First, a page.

Does anybody else feel like they got hit by a truck in the last 2 weeks?! What a crazy time we are living in. The entire situation escalated so quickly it’s almost hard to process, and even still I’m finding myself struggling to figure out how many weeks its even been since this all started. With that being said, I believe the Alberta government has done a good job of getting in front of things, and hopefully we’ll be able to find some even fractional form of normalcy sooner rather than later.
March sales and listings were slightly impacted by all of this, however real estate is typically 2 weeks behind world events, so we won’t know the full effect until April stats come out. Many deals put together in early March still went ahead as planned, although there were definitely some deals that collapsed as a result of layoffs or uncertainty. We’ve seen many listings cancel, buyers stop their housing search, and sellers opting to delay listing their homes. With that being said, there are still homes being sold. Many people are moving out of necessity, not just want. Job transfers, relocations, divorces, babies being born, marriages, etc all impact the need for housing. If your home sold in March and you’re going to be homeless in April if you don’t buy something, you’re still going to buy regardless of what’s going on.
Sales, new listings, and active listings are all comparable to the same time a year ago. Sales figures in the single family market are holding their own, the 200-400k range was actually in balance in March, and we saw a number of sales over $600,000. I think this was definitely a sign that confidence in the economy was picking up prior to the COVID-19 situation, and record low interest rates on mortgages probably had something to do with it as well.
Apartment condos are still proving to be a tough sale, with just 9 sales in March despite there being 83 available listings. 6 out of 9 sales were under $200,000, and 2 out of 3 sales over $200,000 were in seniors buildings. I suspect activity on seniors condos will likely disappear altogether in April, with higher risk populations choosing to stay put until this all clears up.
Acreage sales were also slow, with only 6 sales despite 97 active listings in Red Deer County. April would typically be when we’d see an increase in activity for acreages, although between COVID19 and the fact that there’s still 2’ of snow in the ground in most places, the acreage market will likely be a late bloomer this year.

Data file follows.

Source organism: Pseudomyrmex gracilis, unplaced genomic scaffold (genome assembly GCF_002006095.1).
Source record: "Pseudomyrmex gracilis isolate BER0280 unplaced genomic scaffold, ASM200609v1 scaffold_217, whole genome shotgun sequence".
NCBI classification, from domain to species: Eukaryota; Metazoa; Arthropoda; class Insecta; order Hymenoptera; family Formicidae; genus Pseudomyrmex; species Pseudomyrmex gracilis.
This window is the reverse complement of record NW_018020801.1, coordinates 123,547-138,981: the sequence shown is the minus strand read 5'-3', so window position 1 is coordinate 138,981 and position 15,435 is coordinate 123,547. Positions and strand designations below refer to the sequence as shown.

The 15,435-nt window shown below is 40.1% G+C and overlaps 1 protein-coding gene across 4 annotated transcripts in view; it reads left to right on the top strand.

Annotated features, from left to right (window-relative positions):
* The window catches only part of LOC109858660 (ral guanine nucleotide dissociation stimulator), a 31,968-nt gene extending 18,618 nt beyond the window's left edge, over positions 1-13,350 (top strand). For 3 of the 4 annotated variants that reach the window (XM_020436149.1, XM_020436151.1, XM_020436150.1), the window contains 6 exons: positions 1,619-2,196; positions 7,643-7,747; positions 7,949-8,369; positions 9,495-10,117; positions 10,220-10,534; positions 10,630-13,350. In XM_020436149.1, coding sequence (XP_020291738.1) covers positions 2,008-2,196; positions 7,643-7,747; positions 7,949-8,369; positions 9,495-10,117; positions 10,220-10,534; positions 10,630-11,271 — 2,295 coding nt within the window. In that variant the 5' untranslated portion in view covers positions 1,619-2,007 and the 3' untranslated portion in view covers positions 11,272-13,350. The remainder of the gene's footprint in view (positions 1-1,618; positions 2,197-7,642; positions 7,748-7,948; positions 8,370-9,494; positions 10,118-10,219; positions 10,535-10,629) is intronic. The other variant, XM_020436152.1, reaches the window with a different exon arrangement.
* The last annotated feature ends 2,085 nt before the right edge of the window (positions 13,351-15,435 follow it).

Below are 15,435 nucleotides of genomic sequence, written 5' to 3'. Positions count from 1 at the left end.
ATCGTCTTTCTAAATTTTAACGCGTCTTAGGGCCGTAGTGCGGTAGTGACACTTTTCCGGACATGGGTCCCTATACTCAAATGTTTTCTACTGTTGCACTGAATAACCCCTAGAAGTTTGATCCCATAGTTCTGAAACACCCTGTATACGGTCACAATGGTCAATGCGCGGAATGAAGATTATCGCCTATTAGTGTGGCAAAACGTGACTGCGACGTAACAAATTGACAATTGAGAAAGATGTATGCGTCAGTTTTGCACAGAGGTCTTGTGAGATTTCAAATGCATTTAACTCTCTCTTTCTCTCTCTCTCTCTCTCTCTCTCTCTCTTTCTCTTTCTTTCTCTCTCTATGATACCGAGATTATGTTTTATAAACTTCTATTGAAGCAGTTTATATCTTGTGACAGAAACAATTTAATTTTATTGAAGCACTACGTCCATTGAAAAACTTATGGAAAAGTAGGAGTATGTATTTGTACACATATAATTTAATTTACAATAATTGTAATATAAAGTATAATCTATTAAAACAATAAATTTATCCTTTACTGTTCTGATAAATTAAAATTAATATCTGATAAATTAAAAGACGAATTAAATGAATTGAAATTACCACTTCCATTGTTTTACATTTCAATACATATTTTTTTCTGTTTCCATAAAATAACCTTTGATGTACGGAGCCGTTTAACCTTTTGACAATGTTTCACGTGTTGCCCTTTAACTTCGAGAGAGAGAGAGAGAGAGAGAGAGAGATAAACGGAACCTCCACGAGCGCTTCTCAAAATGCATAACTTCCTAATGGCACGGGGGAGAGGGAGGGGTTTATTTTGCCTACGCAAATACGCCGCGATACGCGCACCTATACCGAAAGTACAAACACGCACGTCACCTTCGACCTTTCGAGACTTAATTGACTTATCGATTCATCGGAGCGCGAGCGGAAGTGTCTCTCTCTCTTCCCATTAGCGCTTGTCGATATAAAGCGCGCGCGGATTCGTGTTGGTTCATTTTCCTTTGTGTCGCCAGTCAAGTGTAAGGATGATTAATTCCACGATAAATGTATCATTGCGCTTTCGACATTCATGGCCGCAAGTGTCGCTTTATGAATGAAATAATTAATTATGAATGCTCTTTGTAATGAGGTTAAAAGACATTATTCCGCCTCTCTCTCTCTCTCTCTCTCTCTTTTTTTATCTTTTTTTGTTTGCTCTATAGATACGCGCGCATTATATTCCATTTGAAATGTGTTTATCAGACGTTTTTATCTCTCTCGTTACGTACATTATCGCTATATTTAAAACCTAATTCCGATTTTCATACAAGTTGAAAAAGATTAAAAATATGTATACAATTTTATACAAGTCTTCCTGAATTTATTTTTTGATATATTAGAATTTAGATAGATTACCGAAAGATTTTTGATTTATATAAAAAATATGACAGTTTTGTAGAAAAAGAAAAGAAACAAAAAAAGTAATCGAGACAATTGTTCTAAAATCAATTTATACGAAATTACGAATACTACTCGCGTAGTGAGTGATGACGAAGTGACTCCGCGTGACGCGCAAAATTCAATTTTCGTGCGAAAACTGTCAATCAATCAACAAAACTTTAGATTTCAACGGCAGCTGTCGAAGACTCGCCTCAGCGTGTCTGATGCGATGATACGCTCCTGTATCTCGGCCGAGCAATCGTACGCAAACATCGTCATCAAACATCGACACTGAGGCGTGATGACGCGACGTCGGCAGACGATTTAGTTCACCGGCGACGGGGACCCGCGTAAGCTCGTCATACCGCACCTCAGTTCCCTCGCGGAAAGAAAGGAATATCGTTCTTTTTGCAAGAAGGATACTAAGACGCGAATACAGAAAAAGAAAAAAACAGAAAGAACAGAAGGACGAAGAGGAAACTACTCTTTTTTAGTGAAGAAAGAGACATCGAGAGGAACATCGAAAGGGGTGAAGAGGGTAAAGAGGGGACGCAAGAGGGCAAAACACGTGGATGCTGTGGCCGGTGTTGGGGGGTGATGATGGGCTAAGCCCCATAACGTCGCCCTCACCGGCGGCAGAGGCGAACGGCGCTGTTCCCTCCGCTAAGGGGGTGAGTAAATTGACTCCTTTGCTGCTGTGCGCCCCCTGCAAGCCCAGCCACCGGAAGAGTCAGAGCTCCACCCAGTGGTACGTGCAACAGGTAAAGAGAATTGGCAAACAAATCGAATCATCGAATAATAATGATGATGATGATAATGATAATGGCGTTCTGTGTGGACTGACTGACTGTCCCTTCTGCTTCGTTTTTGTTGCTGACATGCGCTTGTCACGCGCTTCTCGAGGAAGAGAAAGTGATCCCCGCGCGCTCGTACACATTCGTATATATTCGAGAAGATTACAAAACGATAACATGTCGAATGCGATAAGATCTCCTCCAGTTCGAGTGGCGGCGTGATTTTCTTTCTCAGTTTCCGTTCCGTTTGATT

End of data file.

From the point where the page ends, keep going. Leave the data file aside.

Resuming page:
We will continue to see sales despite all of this, although I have no idea what to expect in terms of numbers for April. 50% of our usual pace isn’t out of the realm of reality by any means. Buyers are shopping for the best value for their dollar right now, and most very well priced homes are still seeing lots of activity. I’ve also noticed that we’re seeing more showing traffic on vacant homes.
Given that there’s a limited number of buyers out there currently, if your home isn’t one of the top 2 or 3 in its competitive price range, your chances of selling drop drastically. Nobody can predict what the long term outcome of this situation is, however I do know that if it drags on long enough, it will definitely have a negative impact on real estate prices. Real estate prices are controlled by supply and demand, the same as any commodity in a free market economy. If there’s lots of available listings and very few buyers, prices will be driven down. If there’s lots of buyers and low levels of available homes, prices are driven up.
Mortgage deferrals and government subsidies should hopefully stop any desperation selling by people who have lost their jobs or been laid off, which will prevent a clump of desperate sellers from fire selling their homes and impacting prices, at least for now.
January sales dipped 9 units from December, but that’s expected at this time of year. A week or two of